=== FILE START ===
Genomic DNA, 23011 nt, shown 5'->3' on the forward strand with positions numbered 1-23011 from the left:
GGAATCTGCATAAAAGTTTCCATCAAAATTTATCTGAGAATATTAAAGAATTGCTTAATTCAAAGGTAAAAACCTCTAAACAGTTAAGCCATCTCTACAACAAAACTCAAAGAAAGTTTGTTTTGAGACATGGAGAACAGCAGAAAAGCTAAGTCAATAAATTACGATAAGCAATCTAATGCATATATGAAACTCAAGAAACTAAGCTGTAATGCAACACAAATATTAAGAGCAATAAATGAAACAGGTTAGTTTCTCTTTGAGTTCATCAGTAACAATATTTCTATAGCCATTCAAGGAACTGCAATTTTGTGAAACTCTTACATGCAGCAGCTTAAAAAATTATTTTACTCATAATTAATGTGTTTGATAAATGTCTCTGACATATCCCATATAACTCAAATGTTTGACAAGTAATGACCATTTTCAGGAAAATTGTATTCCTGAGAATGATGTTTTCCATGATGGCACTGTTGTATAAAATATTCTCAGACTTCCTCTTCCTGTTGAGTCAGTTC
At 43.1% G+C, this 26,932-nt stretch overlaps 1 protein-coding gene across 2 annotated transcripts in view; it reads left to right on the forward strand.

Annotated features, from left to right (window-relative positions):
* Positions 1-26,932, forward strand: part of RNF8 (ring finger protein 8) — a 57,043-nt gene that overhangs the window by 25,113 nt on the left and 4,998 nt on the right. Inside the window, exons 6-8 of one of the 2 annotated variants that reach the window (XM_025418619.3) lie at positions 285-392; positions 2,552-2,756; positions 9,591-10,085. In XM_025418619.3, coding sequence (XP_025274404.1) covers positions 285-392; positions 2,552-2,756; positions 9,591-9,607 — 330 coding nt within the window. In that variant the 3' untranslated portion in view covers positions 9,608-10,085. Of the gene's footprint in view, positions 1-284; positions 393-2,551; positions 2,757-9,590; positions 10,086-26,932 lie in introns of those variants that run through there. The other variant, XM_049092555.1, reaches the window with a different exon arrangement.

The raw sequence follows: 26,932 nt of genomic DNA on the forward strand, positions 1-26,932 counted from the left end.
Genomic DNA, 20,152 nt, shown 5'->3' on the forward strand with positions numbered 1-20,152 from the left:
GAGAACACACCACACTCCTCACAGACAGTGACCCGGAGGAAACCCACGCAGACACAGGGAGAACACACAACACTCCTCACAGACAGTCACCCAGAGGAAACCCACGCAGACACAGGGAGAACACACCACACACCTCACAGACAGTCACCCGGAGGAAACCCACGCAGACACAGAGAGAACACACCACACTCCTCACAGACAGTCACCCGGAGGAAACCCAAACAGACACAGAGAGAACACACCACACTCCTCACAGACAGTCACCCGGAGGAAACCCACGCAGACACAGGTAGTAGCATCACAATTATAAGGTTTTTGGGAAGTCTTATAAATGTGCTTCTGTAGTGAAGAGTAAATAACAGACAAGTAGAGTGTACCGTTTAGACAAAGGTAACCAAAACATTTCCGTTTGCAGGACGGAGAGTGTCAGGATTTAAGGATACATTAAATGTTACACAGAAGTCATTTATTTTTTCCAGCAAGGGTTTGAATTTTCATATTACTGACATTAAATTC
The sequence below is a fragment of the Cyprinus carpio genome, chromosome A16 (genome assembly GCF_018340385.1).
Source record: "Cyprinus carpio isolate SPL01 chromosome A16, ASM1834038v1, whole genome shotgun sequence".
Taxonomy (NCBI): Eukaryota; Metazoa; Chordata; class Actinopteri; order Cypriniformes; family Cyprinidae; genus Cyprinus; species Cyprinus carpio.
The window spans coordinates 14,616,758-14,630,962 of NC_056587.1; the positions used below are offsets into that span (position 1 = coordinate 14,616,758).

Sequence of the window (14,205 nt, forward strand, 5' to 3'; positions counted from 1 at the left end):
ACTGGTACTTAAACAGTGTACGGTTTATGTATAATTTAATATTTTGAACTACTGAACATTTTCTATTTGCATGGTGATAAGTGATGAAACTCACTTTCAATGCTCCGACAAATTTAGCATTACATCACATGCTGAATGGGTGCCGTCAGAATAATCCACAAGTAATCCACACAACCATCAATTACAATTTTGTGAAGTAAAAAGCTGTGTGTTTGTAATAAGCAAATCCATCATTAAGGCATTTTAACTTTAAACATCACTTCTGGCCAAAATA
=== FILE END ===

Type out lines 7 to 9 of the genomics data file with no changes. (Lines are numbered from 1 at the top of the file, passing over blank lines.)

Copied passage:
Genomic DNA, 20,152 nt, shown 5'->3' on the forward strand with positions numbered 1-20,152 from the left:
GAGAACACACCACACTCCTCACAGACAGTGACCCGGAGGAAACCCACGCAGACACAGGGAGAACACACAACACTCCTCACAGACAGTCACCCAGAGGAAACCCACGCAGACACAGGGAGAACACACCACACACCTCACAGACAGTCACCCGGAGGAAACCCACGCAGACACAGAGAGAACACACCACACTCCTCACAGACAGTCACCCGGAGGAAACCCAAACAGACACAGAGAGAACACACCACACTCCTCACAGACAGTCACCCGGAGGAAACCCACGCAGACACAGGTAGTAGCATCACAATTATAAGGTTTTTGGGAAGTCTTATAAATGTGCTTCTGTAGTGAAGAGTAAATAACAGACAAGTAGAGTGTACCGTTTAGACAAAGGTAACCAAAACATTTCCGTTTGCAGGACGGAGAGTGTCAGGATTTAAGGATACATTAAATGTTACACAGAAGTCATTTATTTTTTCCAGCAAGGGTTTGAATTTTCATATTACTGACATTAAATTC
The sequence below is a fragment of the Cyprinus carpio genome, chromosome A16 (genome assembly GCF_018340385.1).